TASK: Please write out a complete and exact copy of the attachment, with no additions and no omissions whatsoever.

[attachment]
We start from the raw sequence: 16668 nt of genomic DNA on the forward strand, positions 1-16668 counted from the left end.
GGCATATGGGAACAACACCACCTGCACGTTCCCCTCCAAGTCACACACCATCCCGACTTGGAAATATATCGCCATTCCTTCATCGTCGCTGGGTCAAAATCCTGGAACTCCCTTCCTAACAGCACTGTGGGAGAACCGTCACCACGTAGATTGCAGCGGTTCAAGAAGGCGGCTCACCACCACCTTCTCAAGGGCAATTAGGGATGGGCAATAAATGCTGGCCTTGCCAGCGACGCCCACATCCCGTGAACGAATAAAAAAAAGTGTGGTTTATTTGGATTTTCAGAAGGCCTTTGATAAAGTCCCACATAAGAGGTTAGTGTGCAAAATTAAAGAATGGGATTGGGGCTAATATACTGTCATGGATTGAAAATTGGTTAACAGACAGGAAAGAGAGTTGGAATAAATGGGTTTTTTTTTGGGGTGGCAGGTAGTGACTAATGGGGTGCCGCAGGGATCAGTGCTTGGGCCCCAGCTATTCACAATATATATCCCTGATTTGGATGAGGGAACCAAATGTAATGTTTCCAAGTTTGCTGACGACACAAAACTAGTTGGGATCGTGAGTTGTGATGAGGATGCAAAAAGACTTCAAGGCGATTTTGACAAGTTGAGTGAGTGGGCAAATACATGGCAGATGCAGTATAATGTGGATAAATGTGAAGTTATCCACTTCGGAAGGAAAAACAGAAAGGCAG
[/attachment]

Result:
We start from the raw sequence: 16668 nt of genomic DNA on the forward strand, positions 1-16668 counted from the left end.
GGCATATGGGAACAACACCACCTGCACGTTCCCCTCCAAGTCACACACCATCCCGACTTGGAAATATATCGCCATTCCTTCATCGTCGCTGGGTCAAAATCCTGGAACTCCCTTCCTAACAGCACTGTGGGAGAACCGTCACCACGTAGATTGCAGCGGTTCAAGAAGGCGGCTCACCACCACCTTCTCAAGGGCAATTAGGGATGGGCAATAAATGCTGGCCTTGCCAGCGACGCCCACATCCCGTGAACGAATAAAAAAAAGTGTGGTTTATTTGGATTTTCAGAAGGCCTTTGATAAAGTCCCACATAAGAGGTTAGTGTGCAAAATTAAAGAATGGGATTGGGGCTAATATACTGTCATGGATTGAAAATTGGTTAACAGACAGGAAAGAGAGTTGGAATAAATGGGTTTTTTTTTGGGGTGGCAGGTAGTGACTAATGGGGTGCCGCAGGGATCAGTGCTTGGGCCCCAGCTATTCACAATATATATCCCTGATTTGGATGAGGGAACCAAATGTAATGTTTCCAAGTTTGCTGACGACACAAAACTAGTTGGGATCGTGAGTTGTGATGAGGATGCAAAAAGACTTCAAGGCGATTTTGACAAGTTGAGTGAGTGGGCAAATACATGGCAGATGCAGTATAATGTGGATAAATGTGAAGTTATCCACTTCGGAAGGAAAAACAGAAAGGCAG